How to Backup Samsung Galaxy S6

Hey, do you have any valuable data on your Samsung? If the answer isn’t an automatic yes—consider this question—is there anything you would miss if your phone was lost and you were loaned a replacement? Apps, photos, contacts, conversations, settings?

If you are like the majority of cell phone users, your S6 is deeply embedded in nearly every aspect of your life. Pew Research Center conducted a survey that found 29% of smartphone owners view their phone as “something they can’t imagine living without.” Even if you aren’t quite that devoted, off are your phone contains some valuable assets. Aren’t they worth protecting?

Whether you want to be able to preserve and restore every single feature of your S6 as it is now, or you only care about certain data, we can show you how to backup your Samsung S6. We will also explore the various Android Backup options you can use to accomplish this that fits you best, and give you the choice of storing your treasures in the cloud, on your PC, or on your SD card.

Method 1: Backup and Restore App Data Using Helium (Works on Unrooted Devices)

Does the thought of having to start over in your game send chills down your spine?

Google will back up any app installed from the Google Play Store automatically, unless you have disabled the “Backup my data” option in “Backup and data reset.” You can check this by going into “Settings.”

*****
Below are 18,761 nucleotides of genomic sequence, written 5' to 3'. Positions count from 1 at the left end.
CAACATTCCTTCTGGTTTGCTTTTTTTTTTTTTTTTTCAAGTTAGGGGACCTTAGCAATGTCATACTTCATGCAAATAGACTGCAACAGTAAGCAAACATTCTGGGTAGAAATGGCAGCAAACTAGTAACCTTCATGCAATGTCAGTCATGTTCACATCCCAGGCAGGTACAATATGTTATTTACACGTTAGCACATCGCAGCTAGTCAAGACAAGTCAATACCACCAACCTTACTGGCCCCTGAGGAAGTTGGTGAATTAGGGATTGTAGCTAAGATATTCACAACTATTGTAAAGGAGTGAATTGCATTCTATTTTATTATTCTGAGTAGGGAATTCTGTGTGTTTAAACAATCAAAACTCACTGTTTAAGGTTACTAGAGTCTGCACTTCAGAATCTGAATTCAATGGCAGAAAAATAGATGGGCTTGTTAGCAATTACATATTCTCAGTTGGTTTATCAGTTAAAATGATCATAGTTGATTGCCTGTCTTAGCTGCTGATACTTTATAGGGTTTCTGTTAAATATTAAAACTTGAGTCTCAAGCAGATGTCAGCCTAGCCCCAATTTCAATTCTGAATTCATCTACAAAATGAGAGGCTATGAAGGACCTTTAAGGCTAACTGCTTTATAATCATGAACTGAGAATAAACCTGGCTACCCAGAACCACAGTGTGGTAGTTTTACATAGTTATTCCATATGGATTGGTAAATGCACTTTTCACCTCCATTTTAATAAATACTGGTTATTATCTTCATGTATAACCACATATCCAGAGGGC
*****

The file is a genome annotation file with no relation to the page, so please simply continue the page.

But, Google only looks after its own. Other third-party apps will not be backed up by Google, such as those installed from Galaxy Apps. If you have not rooted your phone, Helium is one of the best ways to prevent data loss from happening.

1. Install Helium on your S6.

Helium will allow you to backup app data to your SD card, PC, or even DropBox.


2. Install and Run Helium Desktop.

Using your Google Chrome browser, download Helium from the Google Chrome Webstore

Using Google Chrome, click on the link above and add to Chrome Apps. Chrome Apps are located in the upper-left.

Helium Chrome App

3. Setup Helium.

It will suggest that you connect your phone to your computer via USB cable, which is sound advice.

It will ask you if you want to sync your Google account. Press OK and provide your account information if you do.

If you happen to be rooted, all you need to do is grant Helium root access.

4. Check to ensure the connection has been established and that Helium has been enabled.

If you don’t see a green check mark, you may need to set your NSB connection to “PTP.”

Also make sure that the drivers for your device have been installed.

5. When Helium says it’s okay, you can disconnect your Galaxy from your PC.

Keep in mind that your S6 will reset any changes Helium has made anytime you reboot your phone, and then you will need to connect with the Helium desktop software to repeat this process again.

6. Now select the app(s) you wish to backup.

When you tap on the “Backup” button, Helium will allow you to select the location where you would like to save your files.


7. Restore your data.

Swipe right to go to the “Restore and sync” tab. Then select the storage option where your backup is saved.

Method 2: Backup Apps Data Using Titanium Backup (Rooted Devices Only)

Titanium Backup in and of itself is a reason some people root. Find out why.

1. Download, Install, and Run Titanium Backup.


Check “Remember” and allow the app Superuser privileges.


2. Click on the “Backup/Restore” tab.

From there you should see a Menu button.


3. Press the Menu button and select “Batch.”